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Lupin (Lupinus spp.) seeds exert anthelmintic activity associated with their alkaloid content.

TitleLupin (Lupinus spp.) seeds exert anthelmintic activity associated with their alkaloid content.
Publication TypeJournal Article
Year of Publication2019
AuthorsDubois, O, Allanic, C, Charvet, CL, Guégnard, F, Février, H, Théry-Koné, I, Cortet, J, Koch, C, Bouvier, F, Fassier, T, Marcon, D, Magnin-Robert, JB, Peineau, N, Courtot, E, Huau, C, Meynadier, A, Enguehard-Gueiffier, C, Neveu, C, Boudesocque-Delaye, L, Sallé, G
JournalSci Rep
Volume9
Issue1
Pagination9070
Date Published2019 Jun 21
ISSN2045-2322
Abstract

The growing range of drug resistant parasitic nematode populations threatens the sustainability of ruminant farming worldwide. In this context, nutraceuticals, animal feed that provides necessary dietary requirements while ensuring parasite control, could contribute to increase farming sustainability in developed and low resource settings. In this study, we evaluated the anthelmintic potential of lupin seed extracts against the major ruminant trichostrongylids, Haemonchus contortus and Teladorsagia circumcincta. In vitro observations showed that seed extracts from commercially available lupin varieties could significantly but moderately inhibit larval migration. This anthelmintic effect was mediated by the seed alkaloid content and was potent against both fully susceptible and multidrug resistant H. contortus isolates as well as a susceptible T. circumcincta isolate. Analytical chemistry revealed a set of four lupanine and sparteine-derivatives with anthelmintic activity, and electrophysiology assays on recombinant nematode acetylcholine receptors suggested an antagonistic mode of action for lupin alkaloids. An in vivo trial in H. contortus infected lupin-fed ewes and goats failed to demonstrate any direct anthelmintic effect of crude lupin seeds but infected lupin-fed goats suffered significantly less parasite-mediated blood losses. Altogether, our findings suggest that the anthelmintic potential of lupin remains limited. However, the potent alkaloids identified could lead to the development of novel drugs or may be used in combination with current anthelmintics to improve their efficacy.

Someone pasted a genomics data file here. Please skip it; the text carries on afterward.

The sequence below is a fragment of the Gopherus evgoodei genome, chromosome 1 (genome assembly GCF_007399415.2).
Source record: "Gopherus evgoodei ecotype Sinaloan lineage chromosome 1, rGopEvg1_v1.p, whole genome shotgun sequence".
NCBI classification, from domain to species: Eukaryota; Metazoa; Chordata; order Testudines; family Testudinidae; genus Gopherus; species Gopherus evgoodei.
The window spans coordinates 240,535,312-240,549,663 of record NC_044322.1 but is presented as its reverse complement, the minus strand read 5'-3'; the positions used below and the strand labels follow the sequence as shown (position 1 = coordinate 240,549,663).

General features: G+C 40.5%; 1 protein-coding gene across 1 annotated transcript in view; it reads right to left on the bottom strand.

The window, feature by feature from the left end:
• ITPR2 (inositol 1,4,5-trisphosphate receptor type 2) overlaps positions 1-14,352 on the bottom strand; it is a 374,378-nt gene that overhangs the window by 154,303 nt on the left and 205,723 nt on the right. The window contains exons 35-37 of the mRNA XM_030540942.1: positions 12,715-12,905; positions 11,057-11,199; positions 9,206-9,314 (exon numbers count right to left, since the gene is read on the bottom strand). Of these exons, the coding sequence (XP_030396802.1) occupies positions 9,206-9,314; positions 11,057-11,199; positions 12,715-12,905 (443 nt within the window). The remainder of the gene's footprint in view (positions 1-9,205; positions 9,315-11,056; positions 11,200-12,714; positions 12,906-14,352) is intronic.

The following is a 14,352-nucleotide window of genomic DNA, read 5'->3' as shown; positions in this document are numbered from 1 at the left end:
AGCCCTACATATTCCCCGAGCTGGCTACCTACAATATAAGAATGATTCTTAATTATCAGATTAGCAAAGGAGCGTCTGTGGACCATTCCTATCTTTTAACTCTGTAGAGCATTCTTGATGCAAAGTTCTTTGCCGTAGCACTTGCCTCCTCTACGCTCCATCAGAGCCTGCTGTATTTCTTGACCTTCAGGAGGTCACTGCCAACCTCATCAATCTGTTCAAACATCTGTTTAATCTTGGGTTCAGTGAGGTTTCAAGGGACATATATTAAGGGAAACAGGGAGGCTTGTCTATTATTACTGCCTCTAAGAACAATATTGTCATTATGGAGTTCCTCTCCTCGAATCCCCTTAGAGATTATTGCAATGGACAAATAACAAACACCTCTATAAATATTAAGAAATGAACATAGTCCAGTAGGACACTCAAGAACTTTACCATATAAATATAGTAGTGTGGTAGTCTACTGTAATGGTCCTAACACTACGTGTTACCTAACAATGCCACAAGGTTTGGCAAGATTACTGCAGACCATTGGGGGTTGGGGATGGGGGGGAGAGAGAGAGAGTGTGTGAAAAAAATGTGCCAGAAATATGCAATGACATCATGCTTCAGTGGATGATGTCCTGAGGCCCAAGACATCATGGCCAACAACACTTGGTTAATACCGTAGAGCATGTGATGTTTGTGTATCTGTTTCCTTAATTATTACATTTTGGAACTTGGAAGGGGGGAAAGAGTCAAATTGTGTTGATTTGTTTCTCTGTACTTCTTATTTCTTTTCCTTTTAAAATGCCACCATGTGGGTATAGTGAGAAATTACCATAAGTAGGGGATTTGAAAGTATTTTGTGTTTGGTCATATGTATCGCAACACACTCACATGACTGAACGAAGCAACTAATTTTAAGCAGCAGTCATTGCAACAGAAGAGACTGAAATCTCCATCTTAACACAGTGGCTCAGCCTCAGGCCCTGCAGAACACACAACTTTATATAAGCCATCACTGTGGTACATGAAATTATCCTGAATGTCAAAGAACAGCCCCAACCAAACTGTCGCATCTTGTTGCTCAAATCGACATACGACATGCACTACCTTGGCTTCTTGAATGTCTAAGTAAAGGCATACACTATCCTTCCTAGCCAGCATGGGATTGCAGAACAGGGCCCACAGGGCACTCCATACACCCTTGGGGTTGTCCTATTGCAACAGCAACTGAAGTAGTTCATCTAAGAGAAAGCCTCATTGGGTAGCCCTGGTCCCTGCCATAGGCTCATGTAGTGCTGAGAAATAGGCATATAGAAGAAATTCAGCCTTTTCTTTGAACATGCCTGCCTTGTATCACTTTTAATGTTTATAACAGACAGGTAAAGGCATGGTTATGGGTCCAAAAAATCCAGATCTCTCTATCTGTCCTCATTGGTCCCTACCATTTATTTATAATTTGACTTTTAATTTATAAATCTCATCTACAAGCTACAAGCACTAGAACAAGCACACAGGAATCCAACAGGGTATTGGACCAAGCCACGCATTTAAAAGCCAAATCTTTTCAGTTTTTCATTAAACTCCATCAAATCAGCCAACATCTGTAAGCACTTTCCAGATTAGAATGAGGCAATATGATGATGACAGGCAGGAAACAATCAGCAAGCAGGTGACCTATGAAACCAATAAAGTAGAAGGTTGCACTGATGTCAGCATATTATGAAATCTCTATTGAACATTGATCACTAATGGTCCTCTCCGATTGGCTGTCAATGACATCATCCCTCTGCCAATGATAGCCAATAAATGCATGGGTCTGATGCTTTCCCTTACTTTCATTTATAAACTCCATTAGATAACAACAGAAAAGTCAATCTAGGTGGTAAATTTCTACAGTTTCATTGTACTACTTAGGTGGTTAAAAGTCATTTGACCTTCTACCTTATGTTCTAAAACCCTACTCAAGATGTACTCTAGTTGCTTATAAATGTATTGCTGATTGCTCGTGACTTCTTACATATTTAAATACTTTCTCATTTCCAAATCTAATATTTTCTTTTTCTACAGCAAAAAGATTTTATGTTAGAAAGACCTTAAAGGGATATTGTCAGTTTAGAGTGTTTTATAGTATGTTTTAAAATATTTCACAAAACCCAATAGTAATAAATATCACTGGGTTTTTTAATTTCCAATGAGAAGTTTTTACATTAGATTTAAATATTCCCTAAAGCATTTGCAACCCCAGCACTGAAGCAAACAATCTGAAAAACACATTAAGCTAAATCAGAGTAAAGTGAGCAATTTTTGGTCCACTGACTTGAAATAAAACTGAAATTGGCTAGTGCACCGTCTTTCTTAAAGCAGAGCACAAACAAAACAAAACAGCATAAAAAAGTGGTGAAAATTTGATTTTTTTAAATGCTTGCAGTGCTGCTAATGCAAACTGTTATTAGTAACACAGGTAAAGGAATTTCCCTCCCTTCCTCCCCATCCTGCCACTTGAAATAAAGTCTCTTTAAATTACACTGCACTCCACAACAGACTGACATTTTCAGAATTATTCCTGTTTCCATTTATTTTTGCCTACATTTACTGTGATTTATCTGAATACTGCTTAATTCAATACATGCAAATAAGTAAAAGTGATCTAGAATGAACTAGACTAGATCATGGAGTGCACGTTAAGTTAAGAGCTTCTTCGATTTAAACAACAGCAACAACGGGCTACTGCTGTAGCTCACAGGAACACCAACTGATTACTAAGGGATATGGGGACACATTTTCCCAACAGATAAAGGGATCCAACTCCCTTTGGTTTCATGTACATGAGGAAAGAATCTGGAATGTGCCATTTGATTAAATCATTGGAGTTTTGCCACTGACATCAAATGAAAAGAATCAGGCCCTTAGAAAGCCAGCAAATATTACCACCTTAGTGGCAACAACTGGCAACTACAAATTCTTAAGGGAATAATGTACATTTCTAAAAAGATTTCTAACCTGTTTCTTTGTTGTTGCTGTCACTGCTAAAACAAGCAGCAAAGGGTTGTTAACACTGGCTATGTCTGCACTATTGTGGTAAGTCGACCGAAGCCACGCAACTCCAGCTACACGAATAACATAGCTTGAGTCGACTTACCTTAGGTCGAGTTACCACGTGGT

DOI10.1038/s41598-019-45654-6
Alternate JournalSci Rep
PubMed ID31227784
PubMed Central IDPMC6588613